The Pierce County Sheriff's Department says a dispatcher's extensive questioning of a caseworker who tried to summon help to Josh Powell's home was inappropriate.
The Pierce County Sheriff’s Department is unhappy with the way a 911 call taker handled a call from the caseworker who tried to summon deputies to Josh Powell’s home in the agonizing minutes before he killed his children and himself.
The caseworker’s call resulted in nearly seven minutes of questioning by the call taker — who even asked how to spell Powell’s name — and about one additional minute before Pierce County sheriff’s deputies were dispatched. A short time later, the Graham house erupted in flames, killing everyone inside.
“We’re not happy with the way that (call taker) is bantering (with the caseworker),” sheriff’s spokesman Sgt. Ed Troyer said Wednesday. “We understand that could have been handled better.”
But more than twice that time elapsed between the time deputies were dispatched and their arrival at the home.
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According to the sheriff’s office, the caseworker called 911 at 12:08 p.m. Deputies weren’t dispatched until 12:16 p.m.
The recordings of the 911 call didn’t make clear when deputies were dispatched. Emergency-call logs obtained by The AP show that apparently happened about a minute after the caseworker’s call ended.
It wasn’t until 12:29 p.m. that deputies arrived at the home, which by then was in flames.
It’s not known if a quicker response could have saved the boys, who were attacked with a hatchet before Powell set fire to the home.
Troyer said the call was dispatched to deputies as routine. Deputies weren’t told that the home belonged to Powell or that the caseworker had smelled gasoline, he said.
Had they been given that information, and had the call been deemed a priority call, he estimated the deputies could have shaved about five minutes from their response time. Troyer said additional time could also have been saved had the call taker handled the 911 call differently.
Tom Orr, who directs the Law Enforcement Support Agency, where the call taker works, said Wednesday the agency will investigate how the call was handled and determine whether any changes in procedure or discipline are necessary.
“We will investigate all aspects of this incident, and if there is a need to refine our processes (as we do continually) we will do so,” Orr said in a statement. “If there is a need to investigate from a disciplinary perspective and assign individual responsibility, we will do that as well.”
Orr’s statement added: “What happened with this call first comes to us blindly on the other side of a phone; it is only in hindsight that we see things that are not apparent to the call takers.” The caseworker had driven Powell’s sons, Braden, 5 and Charlie, 7, from their grandparents’ home to their father’s house on Sunday. Powell had lost custody of the boys last fall, after his father, with whom they lived, was arrested in a child-pornography and voyeurism investigation.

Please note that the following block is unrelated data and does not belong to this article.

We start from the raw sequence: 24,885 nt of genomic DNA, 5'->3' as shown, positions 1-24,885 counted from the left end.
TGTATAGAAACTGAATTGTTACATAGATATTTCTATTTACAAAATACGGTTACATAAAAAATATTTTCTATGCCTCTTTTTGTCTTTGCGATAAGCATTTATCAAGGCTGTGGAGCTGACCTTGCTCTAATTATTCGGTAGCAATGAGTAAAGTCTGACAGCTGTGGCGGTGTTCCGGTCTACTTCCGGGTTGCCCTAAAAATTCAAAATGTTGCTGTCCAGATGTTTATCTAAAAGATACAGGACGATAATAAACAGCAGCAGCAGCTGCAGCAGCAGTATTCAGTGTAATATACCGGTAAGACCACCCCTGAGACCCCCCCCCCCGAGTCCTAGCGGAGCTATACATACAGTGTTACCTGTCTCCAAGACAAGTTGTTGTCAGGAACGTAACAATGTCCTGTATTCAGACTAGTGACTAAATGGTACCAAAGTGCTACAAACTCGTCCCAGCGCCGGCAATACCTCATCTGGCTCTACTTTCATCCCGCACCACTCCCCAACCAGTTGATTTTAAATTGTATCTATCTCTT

The caseworker called for help just after noon after Powell whisked his two sons into his house and shut the door in her face. Fearing for the boys’ safety, the woman dialed 911 to report what happened in a case involving a man who she reported was “on a very short leash with DSHS … .”
Initially, the caseworker was unable to locate the exact address of Powell’s house and it took more than a minute for her to get into her car and find it.
In the ensuing six minutes, the call taker and caseworker are involved in a lengthy question-and-answer session as she tries to explain the situation. The call ends with the caseworker asking how long it would take for a deputy to arrive. The call taker replies: “I don’t know, ma’am; they have to respond to emergency, life-threatening situations first.”
“Well, this could be life-threatening,” said the caseworker. “He went to court on Wednesday and he didn’t get his kids back and this is really … I’m afraid for their lives.”
During the call, the caseworker frantically tried to explain who Powell was.
“… he is the husband of missing Susan Powell … This is a high-profile case … “
Susan Powell vanished while the family was living in Utah in December 2009. Her husband had long been considered the key suspect in her disappearance.
In a second call to 911, the caseworker breaks down when she’s asked for her name after she reports that the house exploded with the children in it.
The Law Enforcement Support Agency, a joint city-county agency that employs workers, who take 911 calls from the public, as well as dispatchers, who dispatch police throughout Pierce County.
While Troyer said that it’s likely deputies could have arrived sooner had the caseworker immediately provided Powell’s address, he doubts that the children could have been saved.
“Once that fire started, it was all over,” he said.
Orr, in his statement, said that five to six minutes elapsed between the time the caseworker’s call came in and a deputy was dispatched to the Powell home. When the caseworker couldn’t immediately recall the address of Powell’s house, she asked the call taker if he could use GPS to track her location via her cellphone. The call taker said no.
Kris Dessen, spokeswoman for the Law Enforcement Support Agency, said that Pierce County has enhanced 911 services, which allows GPS tracking. But, she said, the tracking system is not always accurate. She said that call takers always ask a caller for the address of the incident location, as well as use GPS technology to track the location. Dessen said whether the 911 technology was able to track Sunday’s call is under investigation.
He said his department is still waiting to receive a copy of the “call-and-dispatch” log from the 911 center to see exactly how long it took for deputies to respond.
Jennifer Sullivan: 206-464-8294 or email@example.com. On Twitter @SeattleSullivan.
Information from The Associated Press is included in this report.